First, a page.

It’s STEAM, not STEM, with FUNducation’s Neirda Thompson-Pemberton

ID: Neirda Thompson-Pemberton, a black woman wearing a gray polo shirt leans over a table. She is teaching seven elementary school aged children.

The data doesn’t lie: S.T.E.M. (Science, Technology, Engineering, and Math) fields are more important than ever. One Bradenton area woman is on a mission to make S.T.E.M. more fun. Her name is Neirda Thompson-Pemberton, and she’s the founder of FUNducation. TechHouse spoke with Thompson-Pemberton, who has a background in civil engineering, to learn more about her innovative approach to children’s S.T.E.M. education. 

What is FUNducation? 

Funducation is a combination of mentorship, experience, vision, and goals as a nonprofit 501(c)(3) that was born in May 2019.  

I was doing all these things by myself and out of my own pocket, which I was told by mentors, friends, and family was not sustainable. Because what I was doing was impactful and more of a mission, it was suggested to me to do a nonprofit, and I’ve been on that road ever since.  

Our mission is to partner with community and organizations to expose and engage our kids in science, technology, engineering, arts, and mathematics, in the hopes they would pursue those professions.

If they don’t pursue those professions, what skillets do students gain from your program? 

That’s one of the things that I had to come to terms with: not every person we impact will go into the profession. But I think we owe it to our kids to let them know the options that are available, and in the very least, S.T.E.A.M. education. It’s critical thinking. It’s problem solving, so just by exposing them to S.T.E.A.M. education, they will have an understanding on how to approach a problem. They will have an understanding of the technologies and systems that’s developing the world around them, which will still give them a voice, so they are able to make an impact in their community, but in the least case, participate. It seems like an injustice or unfair for a kid or student to be graduating today and not know these things, right? Not know what their options are. Because if we impact them and they still choose not to go into that field or one of those fields, that’s okay, but at least they’re observing the world in a more informed and educated way.  We’re helping them to gain the skills to be empowered. 

What inspired you to start FUNducation? 

When I graduated from school, and I had my first job working as a civil engineer and engineering intern, the first thing [that I had to do was] go out into the schools and talk to the kids about becoming an engineer… I go into this classroom full of kids, and I was like, “How many of you guys know what an engineer does?”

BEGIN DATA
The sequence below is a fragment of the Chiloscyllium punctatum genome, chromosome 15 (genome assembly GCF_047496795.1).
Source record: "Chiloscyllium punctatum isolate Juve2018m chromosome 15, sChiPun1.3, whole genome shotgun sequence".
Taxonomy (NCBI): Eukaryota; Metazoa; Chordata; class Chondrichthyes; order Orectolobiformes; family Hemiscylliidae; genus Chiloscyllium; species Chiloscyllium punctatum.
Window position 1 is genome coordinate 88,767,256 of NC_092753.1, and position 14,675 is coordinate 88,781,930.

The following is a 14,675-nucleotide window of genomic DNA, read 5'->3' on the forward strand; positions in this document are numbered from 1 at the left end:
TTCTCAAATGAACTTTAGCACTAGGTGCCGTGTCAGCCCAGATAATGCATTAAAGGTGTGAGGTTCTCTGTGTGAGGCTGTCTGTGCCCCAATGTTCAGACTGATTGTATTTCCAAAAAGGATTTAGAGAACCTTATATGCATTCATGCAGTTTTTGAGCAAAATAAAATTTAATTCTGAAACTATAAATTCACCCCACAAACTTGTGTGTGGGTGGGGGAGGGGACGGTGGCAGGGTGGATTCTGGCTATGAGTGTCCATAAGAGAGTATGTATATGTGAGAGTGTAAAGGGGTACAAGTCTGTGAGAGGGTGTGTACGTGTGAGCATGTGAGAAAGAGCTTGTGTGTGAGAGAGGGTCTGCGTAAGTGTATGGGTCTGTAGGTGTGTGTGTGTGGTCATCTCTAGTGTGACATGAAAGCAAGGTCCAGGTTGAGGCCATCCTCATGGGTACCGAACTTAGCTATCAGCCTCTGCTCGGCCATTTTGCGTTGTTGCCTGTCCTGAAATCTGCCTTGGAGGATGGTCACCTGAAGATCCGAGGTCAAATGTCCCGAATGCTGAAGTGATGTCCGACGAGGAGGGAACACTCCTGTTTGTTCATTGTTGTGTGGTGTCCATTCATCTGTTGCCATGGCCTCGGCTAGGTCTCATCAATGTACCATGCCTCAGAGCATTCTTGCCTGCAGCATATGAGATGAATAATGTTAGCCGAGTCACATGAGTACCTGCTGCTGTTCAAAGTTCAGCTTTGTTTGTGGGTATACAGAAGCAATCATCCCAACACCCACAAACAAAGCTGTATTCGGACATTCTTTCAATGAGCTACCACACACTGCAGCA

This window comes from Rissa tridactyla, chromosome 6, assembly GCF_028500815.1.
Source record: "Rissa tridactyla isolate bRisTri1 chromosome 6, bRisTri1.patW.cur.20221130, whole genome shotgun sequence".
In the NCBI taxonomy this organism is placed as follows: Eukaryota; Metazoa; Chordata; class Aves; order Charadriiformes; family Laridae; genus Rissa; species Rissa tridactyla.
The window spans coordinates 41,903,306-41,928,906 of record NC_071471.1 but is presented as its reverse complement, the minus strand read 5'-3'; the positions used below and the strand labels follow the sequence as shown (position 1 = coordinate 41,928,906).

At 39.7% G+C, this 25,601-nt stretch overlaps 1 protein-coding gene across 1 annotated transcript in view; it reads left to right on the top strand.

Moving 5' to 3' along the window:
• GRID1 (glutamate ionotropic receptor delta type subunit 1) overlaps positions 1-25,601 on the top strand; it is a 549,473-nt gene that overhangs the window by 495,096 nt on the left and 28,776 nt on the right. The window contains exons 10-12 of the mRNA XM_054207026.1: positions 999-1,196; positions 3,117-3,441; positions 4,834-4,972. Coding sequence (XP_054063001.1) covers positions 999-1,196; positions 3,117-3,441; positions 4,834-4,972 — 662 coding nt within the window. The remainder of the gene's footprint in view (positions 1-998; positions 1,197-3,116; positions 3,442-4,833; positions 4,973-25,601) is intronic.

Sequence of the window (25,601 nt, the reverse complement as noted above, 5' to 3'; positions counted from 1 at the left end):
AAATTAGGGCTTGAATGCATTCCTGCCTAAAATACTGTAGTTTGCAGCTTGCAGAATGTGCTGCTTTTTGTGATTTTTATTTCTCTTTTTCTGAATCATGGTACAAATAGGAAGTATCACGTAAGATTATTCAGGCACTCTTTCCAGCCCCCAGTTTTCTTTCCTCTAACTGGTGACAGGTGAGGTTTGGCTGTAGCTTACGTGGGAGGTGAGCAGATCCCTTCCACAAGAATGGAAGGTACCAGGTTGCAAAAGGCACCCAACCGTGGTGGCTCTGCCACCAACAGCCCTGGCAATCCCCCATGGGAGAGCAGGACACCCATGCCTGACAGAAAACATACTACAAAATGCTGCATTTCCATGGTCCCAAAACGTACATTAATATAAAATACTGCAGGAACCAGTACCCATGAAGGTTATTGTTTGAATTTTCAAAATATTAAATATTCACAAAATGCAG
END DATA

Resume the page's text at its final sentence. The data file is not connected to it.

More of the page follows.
These kids didn’t even know what engineering was. And then after I told them what engineering was and what it took to get there—the math and the sciences—I lost the room… Because math and sciences are the taboo subjects, right? The subjects kids don’t want to work with. So, for me, that’s when it kind of sparked… I started volunteering with various organizations at events that were focused on reaching kids with math and the sciences.  

How do you collaborate with the various communities and schools? How do you ensure consistency when it comes to all the children or the students that you mentor?  

It’s about relationships and partnerships. I think one of the things that we do different and one of the reasons why I founded FUNducation was [the] long term consistent and successive [programming]. I think with a lot of people, they do wonderful events… where they have these great one-day opportunities. Maybe even a two-week course or something, but what happens if you actually spark an interest in that child, who then picks up that ball and continues to feed that, foster that? With FUNducation, it’s partnering with organizations that [support] long term opportunity. That’s the FUNducation difference. 

So how did you manage COVID?  

I feel like there’s nothing that we can’t do live that we can’t do virtually [sic], but that’s where the village kicks in. Because it does take that organization or their parent holding the student accountable, in addition to FUNducation. Relationships and partnerships are so important.  

How do you decide what to include in your S.T.E.A.M. curriculum? 

I keep it as real-world as possible, and that’s where looping in volunteers from the different disciplines [is important]. For example, because my background is in civil, I can go to a local civil engineering company and get a set of plans and put it in front of them [the students]. When we did cybersecurity, I was able to find a student that just graduated and loop them in—keeping it as real-world as possible so that they know the opportunities and then what they need to do to be considered for those opportunities.